How To Work With Cast Pistons

Created: December, 2007
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This tip came about as a direct result of a set-up problem I encountered while working on the ETW Whippet Project. The cast piston is cored to make it as light as possible. But the 1/4" diameter wrist pin needs a good bearing area, so 3/8" diameter bosses are cast on the inside. The problem was determining the best way to mount the piston to drill and ream for the wrist pin so that it would be centered in the bosses while located transverse to the piston axis, and on the piston diameter plane. The Whippet text said that the pistons were cast with a spigot. This would have made things easy, but my modern casting was not. What to do? I played with various schemes in my head before deciding to consult other ETW texts for a clue. The answer was found in the Phoenix article. It's quite simple, effective, and worth documenting.

The drawing at the top of the page shows the piston design. This tip deals only with the steps required to drill and ream for the wrist pin. To finish the piston, it will be mounted on a true running mandrel, similar the this one that uses the piston skirt and wrist pin to both hold and align it for final skimming to the bore and cutting the ring groves.

The first step is to mount the piston in the four-jaw independent chuck so that the ID runs as true as possible, or at least with any "oval-ity" equally disposed around the central axis. The ID is then cleaned up down to the bosses and the OD turned to a comfortable oversize diameter to allow for later skimming. Finally, the length of the part is reduced to the finished dimension as measured to the top of the bosses, allowing for their diameter. If they are not even in location (and these weren't), split the difference so the wrist pin will be located a little off in both, not right in one and a lot off in the other!

Before removing it from the chuck, it is rotated so that the bosses are horizontal and a scribing block used to scratch center lines along both sides of the piston. In this photo, I'm using a GHT lathe center height gauge, the first thing I actually made after buying the lathe. GHT cunningly designed it so that it so that it not only provides a setting datum for tooling, but can be used as a scriber for just such tasks as this. As the piston is oversize at this stage, scribing lines in it does no harm. This done, the position of the wristpin is measured from the skirt and center popped on one of the scribed lines.

The next step requires a good angle plate with a line scribed across it that is at right angles to the mounting face. The idea is that the piston will be aligned on the angle plate so that the opposed scribe lines are aligned with the line scribed on the plate. The result is that the piston must now be perfectly positioned so that a hole drilled through the center pop mark will be on the diameter, and pass neatly through the (invisible) bosses. This photo shows the center popped wrist pin locations on the scribed line, and the marked up angle plate (single, fine lines only please, no tram tracks!)

A flat bar and a couple of long bolts have been used to clamp the piston into position. Prior to this, the piston had been held lightly in a three-jaw chuck to skim the crown flat and remove the as-cast area where it had been gripped in the four-jaw chuck. Like the machined outside diameter, a generous allowance for final skimming has been left on the crown.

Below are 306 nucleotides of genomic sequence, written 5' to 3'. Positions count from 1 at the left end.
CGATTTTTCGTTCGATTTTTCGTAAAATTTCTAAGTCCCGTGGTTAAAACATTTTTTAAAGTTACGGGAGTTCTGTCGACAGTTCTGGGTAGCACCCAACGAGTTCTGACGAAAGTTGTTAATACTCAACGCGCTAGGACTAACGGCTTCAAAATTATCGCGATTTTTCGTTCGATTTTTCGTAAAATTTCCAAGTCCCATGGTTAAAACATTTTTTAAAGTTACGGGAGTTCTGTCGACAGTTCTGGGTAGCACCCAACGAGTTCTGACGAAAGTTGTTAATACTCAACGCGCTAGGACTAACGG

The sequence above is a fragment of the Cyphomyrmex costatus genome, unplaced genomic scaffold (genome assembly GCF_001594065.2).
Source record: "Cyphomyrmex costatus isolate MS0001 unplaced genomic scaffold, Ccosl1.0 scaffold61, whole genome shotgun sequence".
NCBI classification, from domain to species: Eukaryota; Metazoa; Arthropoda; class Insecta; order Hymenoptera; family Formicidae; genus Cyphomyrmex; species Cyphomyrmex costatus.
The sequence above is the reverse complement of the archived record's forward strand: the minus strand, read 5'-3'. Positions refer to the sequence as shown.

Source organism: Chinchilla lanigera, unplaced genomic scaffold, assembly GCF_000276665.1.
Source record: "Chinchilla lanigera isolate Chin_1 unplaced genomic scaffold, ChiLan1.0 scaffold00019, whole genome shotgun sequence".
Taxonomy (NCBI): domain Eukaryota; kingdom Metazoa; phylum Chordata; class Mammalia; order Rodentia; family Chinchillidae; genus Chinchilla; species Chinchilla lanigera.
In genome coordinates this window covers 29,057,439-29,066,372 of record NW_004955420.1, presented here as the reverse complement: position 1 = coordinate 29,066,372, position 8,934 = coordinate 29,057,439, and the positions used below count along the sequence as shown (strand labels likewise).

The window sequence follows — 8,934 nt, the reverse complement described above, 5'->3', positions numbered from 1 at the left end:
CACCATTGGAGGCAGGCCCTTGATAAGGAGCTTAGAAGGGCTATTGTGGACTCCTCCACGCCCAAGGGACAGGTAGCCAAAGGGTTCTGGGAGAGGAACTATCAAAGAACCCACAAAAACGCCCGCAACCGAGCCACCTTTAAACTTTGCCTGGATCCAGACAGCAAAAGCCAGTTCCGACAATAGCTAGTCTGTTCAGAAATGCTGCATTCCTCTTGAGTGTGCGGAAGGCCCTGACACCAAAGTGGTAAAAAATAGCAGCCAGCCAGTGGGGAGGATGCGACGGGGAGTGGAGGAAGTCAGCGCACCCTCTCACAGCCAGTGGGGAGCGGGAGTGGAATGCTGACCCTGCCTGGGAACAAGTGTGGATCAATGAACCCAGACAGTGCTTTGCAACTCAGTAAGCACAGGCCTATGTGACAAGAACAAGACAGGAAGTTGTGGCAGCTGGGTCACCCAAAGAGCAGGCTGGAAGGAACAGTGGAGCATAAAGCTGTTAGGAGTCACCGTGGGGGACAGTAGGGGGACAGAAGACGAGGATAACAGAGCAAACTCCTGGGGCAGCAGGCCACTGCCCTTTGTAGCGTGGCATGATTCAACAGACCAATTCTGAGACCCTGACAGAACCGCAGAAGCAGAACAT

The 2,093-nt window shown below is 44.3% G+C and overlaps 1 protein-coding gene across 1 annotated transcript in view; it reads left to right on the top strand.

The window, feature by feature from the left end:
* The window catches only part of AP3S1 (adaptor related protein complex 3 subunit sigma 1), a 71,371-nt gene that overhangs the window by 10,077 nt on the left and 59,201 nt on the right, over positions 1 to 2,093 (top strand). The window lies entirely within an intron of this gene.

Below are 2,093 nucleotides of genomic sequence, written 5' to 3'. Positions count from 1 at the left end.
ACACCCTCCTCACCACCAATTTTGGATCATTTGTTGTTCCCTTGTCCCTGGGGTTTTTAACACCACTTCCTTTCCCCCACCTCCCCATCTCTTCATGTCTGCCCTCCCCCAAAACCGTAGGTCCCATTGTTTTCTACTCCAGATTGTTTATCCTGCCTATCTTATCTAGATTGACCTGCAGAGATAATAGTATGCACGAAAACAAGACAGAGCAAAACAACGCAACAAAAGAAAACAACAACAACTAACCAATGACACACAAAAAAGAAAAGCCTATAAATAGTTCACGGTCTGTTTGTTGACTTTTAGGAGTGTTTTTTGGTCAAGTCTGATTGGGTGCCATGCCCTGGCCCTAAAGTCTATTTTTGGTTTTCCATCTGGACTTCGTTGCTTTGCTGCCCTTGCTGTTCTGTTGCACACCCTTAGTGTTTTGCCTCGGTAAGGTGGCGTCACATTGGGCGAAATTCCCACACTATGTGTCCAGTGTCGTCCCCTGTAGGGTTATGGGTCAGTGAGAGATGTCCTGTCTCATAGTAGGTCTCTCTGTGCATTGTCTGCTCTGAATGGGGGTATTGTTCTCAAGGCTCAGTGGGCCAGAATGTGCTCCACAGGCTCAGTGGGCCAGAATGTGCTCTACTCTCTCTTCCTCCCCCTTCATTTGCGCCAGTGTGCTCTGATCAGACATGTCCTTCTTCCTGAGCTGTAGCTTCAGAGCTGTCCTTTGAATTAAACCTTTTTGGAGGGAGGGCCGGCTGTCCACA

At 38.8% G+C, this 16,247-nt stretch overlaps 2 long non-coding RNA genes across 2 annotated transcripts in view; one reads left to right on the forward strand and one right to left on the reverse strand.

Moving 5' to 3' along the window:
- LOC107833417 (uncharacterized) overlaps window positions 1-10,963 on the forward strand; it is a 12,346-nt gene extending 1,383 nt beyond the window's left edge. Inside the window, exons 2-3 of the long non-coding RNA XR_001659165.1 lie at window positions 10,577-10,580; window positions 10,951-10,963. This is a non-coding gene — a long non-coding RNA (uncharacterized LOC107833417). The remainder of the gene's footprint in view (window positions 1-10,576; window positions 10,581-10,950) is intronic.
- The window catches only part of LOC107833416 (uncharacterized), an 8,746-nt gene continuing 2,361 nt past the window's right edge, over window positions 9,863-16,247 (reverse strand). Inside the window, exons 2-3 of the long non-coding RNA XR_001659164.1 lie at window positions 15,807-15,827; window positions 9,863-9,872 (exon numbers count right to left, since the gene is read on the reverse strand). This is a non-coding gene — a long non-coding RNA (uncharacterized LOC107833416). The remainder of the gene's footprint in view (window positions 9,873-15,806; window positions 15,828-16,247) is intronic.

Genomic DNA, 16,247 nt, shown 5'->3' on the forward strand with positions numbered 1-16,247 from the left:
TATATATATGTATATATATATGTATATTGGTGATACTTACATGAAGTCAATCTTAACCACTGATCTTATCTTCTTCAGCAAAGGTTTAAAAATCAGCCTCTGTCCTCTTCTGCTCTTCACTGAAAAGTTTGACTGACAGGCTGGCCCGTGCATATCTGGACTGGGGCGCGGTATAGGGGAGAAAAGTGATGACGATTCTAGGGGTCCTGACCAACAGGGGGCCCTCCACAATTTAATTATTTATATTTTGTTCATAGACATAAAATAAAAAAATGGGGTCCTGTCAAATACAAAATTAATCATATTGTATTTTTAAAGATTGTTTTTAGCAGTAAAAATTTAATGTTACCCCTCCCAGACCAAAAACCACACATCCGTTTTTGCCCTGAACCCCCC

The plate can now be attached to a lathe faceplate using the center popped wrist pin location for final alignment. This photo shows the rough position being set by resting a dead center in the center pop while the mounting bolt is tightened, leaving the plate loose enough to be tapped into final the position.

The "dead center in the punch mark" trick will get the work close, but alignment should be finalized using a wobbler (another GHT design) and a DTI. As the angle plate represents a considerable out of balance weight, something from the mill clamping kit will be attached opposite it before the next operation.

With the dot running true, the wrist pin hole is center drilled, then drilled through 1/64" under size for final reaming. Reamers like to cut, and 0.008" is a happy amount for all concerned. The center drilled start is now drilled until the drill breaks through to the core.

At this point, we could continue on, but there is no guarantee that the face of the boss the drill next meets won't draw it off center, so the center drill is used again to start the hole into the unseen boss face through the hole just drilled.

With the hole drilled, it's a good idea to finish the job with a venerable and slightly worn 1/4" reamer, if you have one. A nice, new, sharp reamer will be used on the conrod little end. The reason for using an old reamer is so the wrist pin will be tighter in the piston than the conrod. The conrod will have an oil hole in the little end that will be of no use if the pin decides it would rather rotate in the piston!

And here is the end result. Two pistons with the wrist pin holes reamed as central in their internal bosses as the coring will allow. All accomplished "blind", as it were. Thinking about it, this technique will work for aligning any circular, or even irregular shaped parts that have received some lathe work allowing opposing axis marks to be scribed while still mounted. Naturally, the chuck must remain steady as the marks are scribed, but the friction provided by the normal headstock drive train will be sufficient for that if you are careful.

 

 

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